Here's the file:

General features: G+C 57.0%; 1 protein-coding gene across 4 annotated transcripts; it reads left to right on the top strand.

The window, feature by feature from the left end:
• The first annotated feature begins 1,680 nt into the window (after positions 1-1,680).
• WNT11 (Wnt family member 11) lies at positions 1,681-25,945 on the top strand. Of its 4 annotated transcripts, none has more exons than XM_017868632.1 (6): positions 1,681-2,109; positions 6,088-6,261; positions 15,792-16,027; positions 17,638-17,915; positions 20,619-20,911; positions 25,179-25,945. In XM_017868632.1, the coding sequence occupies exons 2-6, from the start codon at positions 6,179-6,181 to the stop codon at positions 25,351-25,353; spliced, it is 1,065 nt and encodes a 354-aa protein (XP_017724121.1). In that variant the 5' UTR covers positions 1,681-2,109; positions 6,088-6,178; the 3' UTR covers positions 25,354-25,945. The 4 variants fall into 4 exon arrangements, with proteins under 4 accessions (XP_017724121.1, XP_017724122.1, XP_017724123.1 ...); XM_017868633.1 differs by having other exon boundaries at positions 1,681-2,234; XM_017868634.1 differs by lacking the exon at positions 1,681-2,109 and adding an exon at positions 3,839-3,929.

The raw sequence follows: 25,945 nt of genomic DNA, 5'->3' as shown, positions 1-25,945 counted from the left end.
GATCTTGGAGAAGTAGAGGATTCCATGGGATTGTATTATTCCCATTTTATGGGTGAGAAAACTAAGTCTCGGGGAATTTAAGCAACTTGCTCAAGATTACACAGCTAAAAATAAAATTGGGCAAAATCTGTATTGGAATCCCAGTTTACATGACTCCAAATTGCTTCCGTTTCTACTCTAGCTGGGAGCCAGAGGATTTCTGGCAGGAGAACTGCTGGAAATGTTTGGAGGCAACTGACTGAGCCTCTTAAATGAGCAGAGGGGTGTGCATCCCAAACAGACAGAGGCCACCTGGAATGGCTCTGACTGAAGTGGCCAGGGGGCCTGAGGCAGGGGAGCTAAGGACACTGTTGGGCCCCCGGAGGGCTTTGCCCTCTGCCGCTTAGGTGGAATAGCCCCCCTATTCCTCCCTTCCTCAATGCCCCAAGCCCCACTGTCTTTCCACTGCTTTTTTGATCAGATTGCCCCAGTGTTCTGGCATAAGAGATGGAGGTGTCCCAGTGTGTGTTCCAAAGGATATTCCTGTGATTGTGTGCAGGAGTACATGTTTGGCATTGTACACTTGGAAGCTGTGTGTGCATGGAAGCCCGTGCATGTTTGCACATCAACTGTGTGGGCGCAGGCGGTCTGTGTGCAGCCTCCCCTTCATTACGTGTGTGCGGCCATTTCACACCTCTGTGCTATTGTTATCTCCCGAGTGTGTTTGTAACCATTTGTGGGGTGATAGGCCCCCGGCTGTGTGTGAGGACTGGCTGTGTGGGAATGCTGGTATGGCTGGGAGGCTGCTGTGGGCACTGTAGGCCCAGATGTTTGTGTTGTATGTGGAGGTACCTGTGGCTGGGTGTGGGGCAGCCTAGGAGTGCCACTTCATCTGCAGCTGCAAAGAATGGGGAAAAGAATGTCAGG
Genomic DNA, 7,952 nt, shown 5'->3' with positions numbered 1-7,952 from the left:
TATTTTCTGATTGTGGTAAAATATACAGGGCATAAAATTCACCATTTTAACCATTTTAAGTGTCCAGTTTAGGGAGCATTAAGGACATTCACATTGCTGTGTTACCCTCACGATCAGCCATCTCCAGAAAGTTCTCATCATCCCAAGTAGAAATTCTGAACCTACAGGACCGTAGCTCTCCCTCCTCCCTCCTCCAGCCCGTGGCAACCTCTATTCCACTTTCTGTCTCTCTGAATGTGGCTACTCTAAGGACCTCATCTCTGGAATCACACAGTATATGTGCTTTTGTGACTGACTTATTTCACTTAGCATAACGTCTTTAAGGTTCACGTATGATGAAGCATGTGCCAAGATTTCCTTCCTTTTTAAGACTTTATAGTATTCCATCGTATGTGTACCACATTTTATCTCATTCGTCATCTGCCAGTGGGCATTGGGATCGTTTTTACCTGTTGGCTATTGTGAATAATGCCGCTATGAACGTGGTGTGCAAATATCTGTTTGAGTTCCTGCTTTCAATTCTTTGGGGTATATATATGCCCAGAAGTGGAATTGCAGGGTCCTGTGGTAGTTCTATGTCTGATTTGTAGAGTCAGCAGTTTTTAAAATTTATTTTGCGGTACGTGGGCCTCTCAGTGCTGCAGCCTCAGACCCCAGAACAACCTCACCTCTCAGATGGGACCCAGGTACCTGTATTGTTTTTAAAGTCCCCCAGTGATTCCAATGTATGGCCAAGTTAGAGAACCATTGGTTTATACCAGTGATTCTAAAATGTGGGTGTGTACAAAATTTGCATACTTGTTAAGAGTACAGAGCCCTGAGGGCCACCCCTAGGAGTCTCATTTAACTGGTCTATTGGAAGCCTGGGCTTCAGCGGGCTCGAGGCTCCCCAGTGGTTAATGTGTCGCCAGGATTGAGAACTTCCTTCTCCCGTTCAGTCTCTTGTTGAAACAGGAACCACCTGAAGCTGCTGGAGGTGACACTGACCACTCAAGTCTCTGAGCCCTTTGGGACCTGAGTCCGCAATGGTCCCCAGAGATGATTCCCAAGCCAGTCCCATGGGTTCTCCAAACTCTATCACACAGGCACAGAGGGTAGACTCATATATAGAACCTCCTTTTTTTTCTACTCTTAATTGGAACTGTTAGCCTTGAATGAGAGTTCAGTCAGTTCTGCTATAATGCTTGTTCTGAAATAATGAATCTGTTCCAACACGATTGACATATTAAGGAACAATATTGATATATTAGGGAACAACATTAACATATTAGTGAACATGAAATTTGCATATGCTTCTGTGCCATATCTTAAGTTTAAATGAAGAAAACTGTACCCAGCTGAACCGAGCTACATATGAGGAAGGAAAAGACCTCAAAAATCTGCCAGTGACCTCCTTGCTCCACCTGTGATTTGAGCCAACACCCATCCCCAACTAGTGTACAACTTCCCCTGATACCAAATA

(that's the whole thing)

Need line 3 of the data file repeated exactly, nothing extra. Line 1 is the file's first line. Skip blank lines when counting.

• The first annotated feature begins 1,680 nt into the window (after positions 1-1,680).